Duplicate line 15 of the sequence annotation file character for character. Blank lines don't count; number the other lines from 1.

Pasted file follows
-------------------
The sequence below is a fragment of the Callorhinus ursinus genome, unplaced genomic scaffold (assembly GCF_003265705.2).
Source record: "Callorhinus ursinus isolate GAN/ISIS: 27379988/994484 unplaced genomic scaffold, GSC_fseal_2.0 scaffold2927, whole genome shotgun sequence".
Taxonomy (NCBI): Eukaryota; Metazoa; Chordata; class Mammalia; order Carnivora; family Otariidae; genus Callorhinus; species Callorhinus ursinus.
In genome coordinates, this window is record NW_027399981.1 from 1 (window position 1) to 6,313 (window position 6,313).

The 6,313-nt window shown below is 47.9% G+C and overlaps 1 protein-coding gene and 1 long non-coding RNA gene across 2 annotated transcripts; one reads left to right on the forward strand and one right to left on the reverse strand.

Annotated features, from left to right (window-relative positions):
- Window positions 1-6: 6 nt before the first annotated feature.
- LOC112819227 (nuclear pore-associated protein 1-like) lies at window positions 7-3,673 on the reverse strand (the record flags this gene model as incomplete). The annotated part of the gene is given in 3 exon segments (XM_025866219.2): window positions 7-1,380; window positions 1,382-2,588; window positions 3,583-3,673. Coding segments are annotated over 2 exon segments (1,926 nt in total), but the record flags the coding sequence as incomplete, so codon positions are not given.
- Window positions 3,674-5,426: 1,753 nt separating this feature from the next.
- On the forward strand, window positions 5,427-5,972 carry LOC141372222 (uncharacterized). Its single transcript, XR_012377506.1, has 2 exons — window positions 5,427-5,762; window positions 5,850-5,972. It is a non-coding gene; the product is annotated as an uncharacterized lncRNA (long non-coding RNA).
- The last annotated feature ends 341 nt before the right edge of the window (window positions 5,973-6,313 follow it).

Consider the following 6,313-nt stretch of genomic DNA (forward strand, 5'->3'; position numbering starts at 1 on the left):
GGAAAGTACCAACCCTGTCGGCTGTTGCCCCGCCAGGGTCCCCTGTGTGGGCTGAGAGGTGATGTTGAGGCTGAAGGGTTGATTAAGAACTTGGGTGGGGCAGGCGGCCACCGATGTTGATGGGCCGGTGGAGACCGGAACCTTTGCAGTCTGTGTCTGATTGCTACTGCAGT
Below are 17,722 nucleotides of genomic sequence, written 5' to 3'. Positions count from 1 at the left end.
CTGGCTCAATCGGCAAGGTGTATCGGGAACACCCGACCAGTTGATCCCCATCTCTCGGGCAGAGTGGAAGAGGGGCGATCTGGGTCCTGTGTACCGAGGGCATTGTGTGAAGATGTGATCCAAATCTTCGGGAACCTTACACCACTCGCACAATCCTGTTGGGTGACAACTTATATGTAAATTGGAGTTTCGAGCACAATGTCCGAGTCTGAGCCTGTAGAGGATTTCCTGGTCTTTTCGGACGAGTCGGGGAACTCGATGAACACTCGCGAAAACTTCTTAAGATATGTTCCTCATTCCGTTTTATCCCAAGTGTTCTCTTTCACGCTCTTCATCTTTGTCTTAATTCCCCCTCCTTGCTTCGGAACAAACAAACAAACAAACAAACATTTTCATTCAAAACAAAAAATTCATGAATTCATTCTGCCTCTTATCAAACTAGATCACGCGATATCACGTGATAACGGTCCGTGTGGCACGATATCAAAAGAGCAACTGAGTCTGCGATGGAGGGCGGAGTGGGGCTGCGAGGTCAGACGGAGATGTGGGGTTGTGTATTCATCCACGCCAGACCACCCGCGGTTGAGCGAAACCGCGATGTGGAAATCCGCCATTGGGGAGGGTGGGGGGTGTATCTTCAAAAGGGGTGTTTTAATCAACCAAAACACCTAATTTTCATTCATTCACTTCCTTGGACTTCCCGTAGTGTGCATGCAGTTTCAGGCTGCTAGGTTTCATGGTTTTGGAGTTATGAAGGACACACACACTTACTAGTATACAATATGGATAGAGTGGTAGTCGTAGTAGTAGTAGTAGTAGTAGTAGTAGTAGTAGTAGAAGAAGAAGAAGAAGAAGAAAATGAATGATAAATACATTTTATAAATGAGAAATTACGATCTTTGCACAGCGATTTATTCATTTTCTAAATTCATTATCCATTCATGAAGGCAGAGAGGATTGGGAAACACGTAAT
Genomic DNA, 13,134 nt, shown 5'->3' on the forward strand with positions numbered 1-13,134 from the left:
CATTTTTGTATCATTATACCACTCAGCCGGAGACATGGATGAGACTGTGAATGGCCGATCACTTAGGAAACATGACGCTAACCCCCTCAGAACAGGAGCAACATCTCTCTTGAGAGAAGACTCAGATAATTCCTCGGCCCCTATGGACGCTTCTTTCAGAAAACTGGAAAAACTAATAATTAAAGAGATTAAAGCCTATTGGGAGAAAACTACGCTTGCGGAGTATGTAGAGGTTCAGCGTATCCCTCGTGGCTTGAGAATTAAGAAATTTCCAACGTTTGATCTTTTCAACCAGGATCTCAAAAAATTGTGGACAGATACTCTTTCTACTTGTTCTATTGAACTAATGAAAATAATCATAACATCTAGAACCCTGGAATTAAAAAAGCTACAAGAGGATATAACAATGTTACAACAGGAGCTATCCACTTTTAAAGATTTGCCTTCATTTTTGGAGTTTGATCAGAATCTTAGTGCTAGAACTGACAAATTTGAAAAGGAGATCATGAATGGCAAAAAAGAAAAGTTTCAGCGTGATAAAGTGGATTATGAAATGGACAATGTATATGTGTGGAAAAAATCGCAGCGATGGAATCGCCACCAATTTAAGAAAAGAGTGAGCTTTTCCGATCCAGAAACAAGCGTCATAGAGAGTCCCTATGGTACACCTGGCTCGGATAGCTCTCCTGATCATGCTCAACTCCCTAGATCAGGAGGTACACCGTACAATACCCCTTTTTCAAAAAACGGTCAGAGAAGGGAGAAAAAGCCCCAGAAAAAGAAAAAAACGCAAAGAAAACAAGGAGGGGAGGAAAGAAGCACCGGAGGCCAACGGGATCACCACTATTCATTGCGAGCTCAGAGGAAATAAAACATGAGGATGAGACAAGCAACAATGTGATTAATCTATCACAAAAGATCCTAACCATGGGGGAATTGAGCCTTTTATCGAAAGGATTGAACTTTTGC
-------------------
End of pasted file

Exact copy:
CTGGCTCAATCGGCAAGGTGTATCGGGAACACCCGACCAGTTGATCCCCATCTCTCGGGCAGAGTGGAAGAGGGGCGATCTGGGTCCTGTGTACCGAGGGCATTGTGTGAAGATGTGATCCAAATCTTCGGGAACCTTACACCACTCGCACAATCCTGTTGGGTGACAACTTATATGTAAATTGGAGTTTCGAGCACAATGTCCGAGTCTGAGCCTGTAGAGGATTTCCTGGTCTTTTCGGACGAGTCGGGGAACTCGATGAACACTCGCGAAAACTTCTTAAGATATGTTCCTCATTCCGTTTTATCCCAAGTGTTCTCTTTCACGCTCTTCATCTTTGTCTTAATTCCCCCTCCTTGCTTCGGAACAAACAAACAAACAAACAAACATTTTCATTCAAAACAAAAAATTCATGAATTCATTCTGCCTCTTATCAAACTAGATCACGCGATATCACGTGATAACGGTCCGTGTGGCACGATATCAAAAGAGCAACTGAGTCTGCGATGGAGGGCGGAGTGGGGCTGCGAGGTCAGACGGAGATGTGGGGTTGTGTATTCATCCACGCCAGACCACCCGCGGTTGAGCGAAACCGCGATGTGGAAATCCGCCATTGGGGAGGGTGGGGGGTGTATCTTCAAAAGGGGTGTTTTAATCAACCAAAACACCTAATTTTCATTCATTCACTTCCTTGGACTTCCCGTAGTGTGCATGCAGTTTCAGGCTGCTAGGTTTCATGGTTTTGGAGTTATGAAGGACACACACACTTACTAGTATACAATATGGATAGAGTGGTAGTCGTAGTAGTAGTAGTAGTAGTAGTAGTAGTAGTAGTAGAAGAAGAAGAAGAAGAAGAAAATGAATGATAAATACATTTTATAAATGAGAAATTACGATCTTTGCACAGCGATTTATTCATTTTCTAAATTCATTATCCATTCATGAAGGCAGAGAGGATTGGGAAACACGTAAT